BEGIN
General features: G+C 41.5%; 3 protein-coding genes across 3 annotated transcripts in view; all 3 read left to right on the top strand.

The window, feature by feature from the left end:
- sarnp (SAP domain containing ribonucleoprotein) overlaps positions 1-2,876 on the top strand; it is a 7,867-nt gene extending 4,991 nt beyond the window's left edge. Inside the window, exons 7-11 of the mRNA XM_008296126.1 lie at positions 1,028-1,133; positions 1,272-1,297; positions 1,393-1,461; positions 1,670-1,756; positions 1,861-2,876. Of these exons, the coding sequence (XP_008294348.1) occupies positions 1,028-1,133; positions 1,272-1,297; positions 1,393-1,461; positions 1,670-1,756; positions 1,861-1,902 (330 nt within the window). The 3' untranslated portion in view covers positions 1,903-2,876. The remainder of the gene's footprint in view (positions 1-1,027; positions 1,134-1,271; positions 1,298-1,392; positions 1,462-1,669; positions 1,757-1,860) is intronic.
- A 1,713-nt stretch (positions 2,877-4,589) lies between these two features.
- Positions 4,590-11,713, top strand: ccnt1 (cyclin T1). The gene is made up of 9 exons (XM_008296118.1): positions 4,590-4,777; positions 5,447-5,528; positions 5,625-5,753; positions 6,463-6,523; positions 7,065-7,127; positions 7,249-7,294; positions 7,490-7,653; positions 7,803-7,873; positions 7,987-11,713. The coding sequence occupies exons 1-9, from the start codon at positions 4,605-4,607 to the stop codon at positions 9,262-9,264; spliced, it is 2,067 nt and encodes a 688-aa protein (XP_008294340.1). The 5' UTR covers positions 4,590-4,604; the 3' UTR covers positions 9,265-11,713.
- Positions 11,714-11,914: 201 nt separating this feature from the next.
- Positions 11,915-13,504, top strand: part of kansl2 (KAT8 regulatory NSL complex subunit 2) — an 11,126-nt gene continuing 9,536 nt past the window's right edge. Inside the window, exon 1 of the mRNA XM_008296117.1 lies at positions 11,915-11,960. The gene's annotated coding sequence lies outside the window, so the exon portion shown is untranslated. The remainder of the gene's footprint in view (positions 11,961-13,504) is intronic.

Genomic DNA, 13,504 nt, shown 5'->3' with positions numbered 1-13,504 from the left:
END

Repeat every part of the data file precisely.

General features: G+C 41.5%; 3 protein-coding genes across 3 annotated transcripts in view; all 3 read left to right on the top strand.

The window, feature by feature from the left end:
- sarnp (SAP domain containing ribonucleoprotein) overlaps positions 1-2,876 on the top strand; it is a 7,867-nt gene extending 4,991 nt beyond the window's left edge. Inside the window, exons 7-11 of the mRNA XM_008296126.1 lie at positions 1,028-1,133; positions 1,272-1,297; positions 1,393-1,461; positions 1,670-1,756; positions 1,861-2,876. Of these exons, the coding sequence (XP_008294348.1) occupies positions 1,028-1,133; positions 1,272-1,297; positions 1,393-1,461; positions 1,670-1,756; positions 1,861-1,902 (330 nt within the window). The 3' untranslated portion in view covers positions 1,903-2,876. The remainder of the gene's footprint in view (positions 1-1,027; positions 1,134-1,271; positions 1,298-1,392; positions 1,462-1,669; positions 1,757-1,860) is intronic.
- A 1,713-nt stretch (positions 2,877-4,589) lies between these two features.
- Positions 4,590-11,713, top strand: ccnt1 (cyclin T1). The gene is made up of 9 exons (XM_008296118.1): positions 4,590-4,777; positions 5,447-5,528; positions 5,625-5,753; positions 6,463-6,523; positions 7,065-7,127; positions 7,249-7,294; positions 7,490-7,653; positions 7,803-7,873; positions 7,987-11,713. The coding sequence occupies exons 1-9, from the start codon at positions 4,605-4,607 to the stop codon at positions 9,262-9,264; spliced, it is 2,067 nt and encodes a 688-aa protein (XP_008294340.1). The 5' UTR covers positions 4,590-4,604; the 3' UTR covers positions 9,265-11,713.
- Positions 11,714-11,914: 201 nt separating this feature from the next.
- Positions 11,915-13,504, top strand: part of kansl2 (KAT8 regulatory NSL complex subunit 2) — an 11,126-nt gene continuing 9,536 nt past the window's right edge. Inside the window, exon 1 of the mRNA XM_008296117.1 lies at positions 11,915-11,960. The gene's annotated coding sequence lies outside the window, so the exon portion shown is untranslated. The remainder of the gene's footprint in view (positions 11,961-13,504) is intronic.

Genomic DNA, 13,504 nt, shown 5'->3' with positions numbered 1-13,504 from the left: